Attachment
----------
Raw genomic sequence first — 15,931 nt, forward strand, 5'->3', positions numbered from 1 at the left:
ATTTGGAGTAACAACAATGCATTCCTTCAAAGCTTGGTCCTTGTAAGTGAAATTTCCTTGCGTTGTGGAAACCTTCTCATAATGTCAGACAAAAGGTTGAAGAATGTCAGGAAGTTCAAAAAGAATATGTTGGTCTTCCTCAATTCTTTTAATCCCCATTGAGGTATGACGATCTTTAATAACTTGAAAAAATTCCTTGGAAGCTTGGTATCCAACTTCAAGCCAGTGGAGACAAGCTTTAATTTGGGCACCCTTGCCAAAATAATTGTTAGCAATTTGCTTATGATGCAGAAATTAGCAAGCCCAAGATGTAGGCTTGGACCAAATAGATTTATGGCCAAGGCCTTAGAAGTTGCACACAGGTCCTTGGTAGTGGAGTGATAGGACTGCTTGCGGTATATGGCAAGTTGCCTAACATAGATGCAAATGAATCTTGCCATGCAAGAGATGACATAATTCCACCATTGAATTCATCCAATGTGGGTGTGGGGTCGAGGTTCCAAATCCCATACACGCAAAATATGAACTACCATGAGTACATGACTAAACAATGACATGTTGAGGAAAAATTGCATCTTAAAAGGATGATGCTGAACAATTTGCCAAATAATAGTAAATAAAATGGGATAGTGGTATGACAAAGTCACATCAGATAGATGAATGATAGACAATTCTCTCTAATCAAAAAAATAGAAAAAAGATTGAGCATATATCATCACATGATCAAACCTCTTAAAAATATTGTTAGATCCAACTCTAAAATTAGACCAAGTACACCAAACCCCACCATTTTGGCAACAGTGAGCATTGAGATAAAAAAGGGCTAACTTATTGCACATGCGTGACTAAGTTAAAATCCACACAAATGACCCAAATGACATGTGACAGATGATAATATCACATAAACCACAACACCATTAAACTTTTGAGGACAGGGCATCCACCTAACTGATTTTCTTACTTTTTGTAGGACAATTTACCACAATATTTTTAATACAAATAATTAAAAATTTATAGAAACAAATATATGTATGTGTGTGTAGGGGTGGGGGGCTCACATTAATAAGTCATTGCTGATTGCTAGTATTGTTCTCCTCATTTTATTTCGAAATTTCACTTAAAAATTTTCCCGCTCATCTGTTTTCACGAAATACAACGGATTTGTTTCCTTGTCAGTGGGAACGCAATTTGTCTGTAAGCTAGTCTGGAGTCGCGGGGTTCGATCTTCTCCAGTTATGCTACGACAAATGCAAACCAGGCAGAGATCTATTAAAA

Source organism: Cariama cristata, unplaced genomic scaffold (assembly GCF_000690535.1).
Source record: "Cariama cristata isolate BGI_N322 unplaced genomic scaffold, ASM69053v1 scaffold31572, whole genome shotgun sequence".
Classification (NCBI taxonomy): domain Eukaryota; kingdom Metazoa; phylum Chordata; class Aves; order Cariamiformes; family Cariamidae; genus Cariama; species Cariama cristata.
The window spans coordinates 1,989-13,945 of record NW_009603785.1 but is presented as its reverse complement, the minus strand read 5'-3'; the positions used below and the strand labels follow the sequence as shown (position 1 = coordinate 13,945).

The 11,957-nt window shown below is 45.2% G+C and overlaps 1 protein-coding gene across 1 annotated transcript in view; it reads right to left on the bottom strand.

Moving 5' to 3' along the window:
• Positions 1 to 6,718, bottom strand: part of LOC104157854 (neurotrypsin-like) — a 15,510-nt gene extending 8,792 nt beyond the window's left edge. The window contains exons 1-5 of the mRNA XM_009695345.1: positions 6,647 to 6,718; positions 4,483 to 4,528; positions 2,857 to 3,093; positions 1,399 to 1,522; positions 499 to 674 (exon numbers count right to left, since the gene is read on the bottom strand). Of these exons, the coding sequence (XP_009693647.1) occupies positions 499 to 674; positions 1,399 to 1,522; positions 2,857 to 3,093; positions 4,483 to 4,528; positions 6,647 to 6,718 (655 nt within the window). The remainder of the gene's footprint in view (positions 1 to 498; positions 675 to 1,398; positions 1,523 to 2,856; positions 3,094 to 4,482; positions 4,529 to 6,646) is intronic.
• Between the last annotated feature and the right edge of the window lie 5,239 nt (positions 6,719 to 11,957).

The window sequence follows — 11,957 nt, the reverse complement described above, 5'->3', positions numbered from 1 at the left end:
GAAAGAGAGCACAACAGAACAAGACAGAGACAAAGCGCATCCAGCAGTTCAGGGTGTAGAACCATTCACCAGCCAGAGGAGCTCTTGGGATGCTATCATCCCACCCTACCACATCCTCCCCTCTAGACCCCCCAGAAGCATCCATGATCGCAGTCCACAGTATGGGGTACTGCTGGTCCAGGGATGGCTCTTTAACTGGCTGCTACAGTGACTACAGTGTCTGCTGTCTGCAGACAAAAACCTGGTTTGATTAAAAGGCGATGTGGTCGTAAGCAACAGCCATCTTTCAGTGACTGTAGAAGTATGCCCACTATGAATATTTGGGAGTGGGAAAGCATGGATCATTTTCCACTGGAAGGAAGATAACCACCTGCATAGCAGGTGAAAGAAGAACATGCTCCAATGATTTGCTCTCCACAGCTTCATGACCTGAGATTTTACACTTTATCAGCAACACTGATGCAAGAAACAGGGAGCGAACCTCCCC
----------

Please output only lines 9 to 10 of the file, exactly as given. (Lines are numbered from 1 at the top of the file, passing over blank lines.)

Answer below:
• Positions 1 to 6,718, bottom strand: part of LOC104157854 (neurotrypsin-like) — a 15,510-nt gene extending 8,792 nt beyond the window's left edge. The window contains exons 1-5 of the mRNA XM_009695345.1: positions 6,647 to 6,718; positions 4,483 to 4,528; positions 2,857 to 3,093; positions 1,399 to 1,522; positions 499 to 674 (exon numbers count right to left, since the gene is read on the bottom strand). Of these exons, the coding sequence (XP_009693647.1) occupies positions 499 to 674; positions 1,399 to 1,522; positions 2,857 to 3,093; positions 4,483 to 4,528; positions 6,647 to 6,718 (655 nt within the window). The remainder of the gene's footprint in view (positions 1 to 498; positions 675 to 1,398; positions 1,523 to 2,856; positions 3,094 to 4,482; positions 4,529 to 6,646) is intronic.
• Between the last annotated feature and the right edge of the window lie 5,239 nt (positions 6,719 to 11,957).